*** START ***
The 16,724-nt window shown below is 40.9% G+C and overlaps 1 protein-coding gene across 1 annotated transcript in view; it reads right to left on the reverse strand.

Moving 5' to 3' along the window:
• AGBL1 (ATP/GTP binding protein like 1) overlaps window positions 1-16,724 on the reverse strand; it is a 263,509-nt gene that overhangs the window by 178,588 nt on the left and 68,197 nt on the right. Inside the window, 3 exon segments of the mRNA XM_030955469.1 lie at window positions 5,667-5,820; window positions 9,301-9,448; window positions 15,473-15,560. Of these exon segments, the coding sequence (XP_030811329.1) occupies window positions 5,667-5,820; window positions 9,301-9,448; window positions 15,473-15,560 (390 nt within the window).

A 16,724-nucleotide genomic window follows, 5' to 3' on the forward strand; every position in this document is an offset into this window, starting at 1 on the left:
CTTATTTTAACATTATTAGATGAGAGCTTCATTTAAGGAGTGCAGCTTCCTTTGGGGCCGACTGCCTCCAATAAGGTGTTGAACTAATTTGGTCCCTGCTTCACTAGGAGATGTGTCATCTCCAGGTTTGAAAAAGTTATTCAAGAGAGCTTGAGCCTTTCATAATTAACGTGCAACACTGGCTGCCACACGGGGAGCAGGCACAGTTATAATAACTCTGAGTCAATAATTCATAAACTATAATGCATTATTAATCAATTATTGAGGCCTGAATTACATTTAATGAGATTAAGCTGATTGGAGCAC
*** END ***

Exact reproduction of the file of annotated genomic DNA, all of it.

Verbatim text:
The 16,724-nt window shown below is 40.9% G+C and overlaps 1 protein-coding gene across 1 annotated transcript in view; it reads right to left on the reverse strand.

Moving 5' to 3' along the window:
• AGBL1 (ATP/GTP binding protein like 1) overlaps window positions 1-16,724 on the reverse strand; it is a 263,509-nt gene that overhangs the window by 178,588 nt on the left and 68,197 nt on the right. Inside the window, 3 exon segments of the mRNA XM_030955469.1 lie at window positions 5,667-5,820; window positions 9,301-9,448; window positions 15,473-15,560. Of these exon segments, the coding sequence (XP_030811329.1) occupies window positions 5,667-5,820; window positions 9,301-9,448; window positions 15,473-15,560 (390 nt within the window).

A 16,724-nucleotide genomic window follows, 5' to 3' on the forward strand; every position in this document is an offset into this window, starting at 1 on the left:
CTTATTTTAACATTATTAGATGAGAGCTTCATTTAAGGAGTGCAGCTTCCTTTGGGGCCGACTGCCTCCAATAAGGTGTTGAACTAATTTGGTCCCTGCTTCACTAGGAGATGTGTCATCTCCAGGTTTGAAAAAGTTATTCAAGAGAGCTTGAGCCTTTCATAATTAACGTGCAACACTGGCTGCCACACGGGGAGCAGGCACAGTTATAATAACTCTGAGTCAATAATTCATAAACTATAATGCATTATTAATCAATTATTGAGGCCTGAATTACATTTAATGAGATTAAGCTGATTGGAGCAC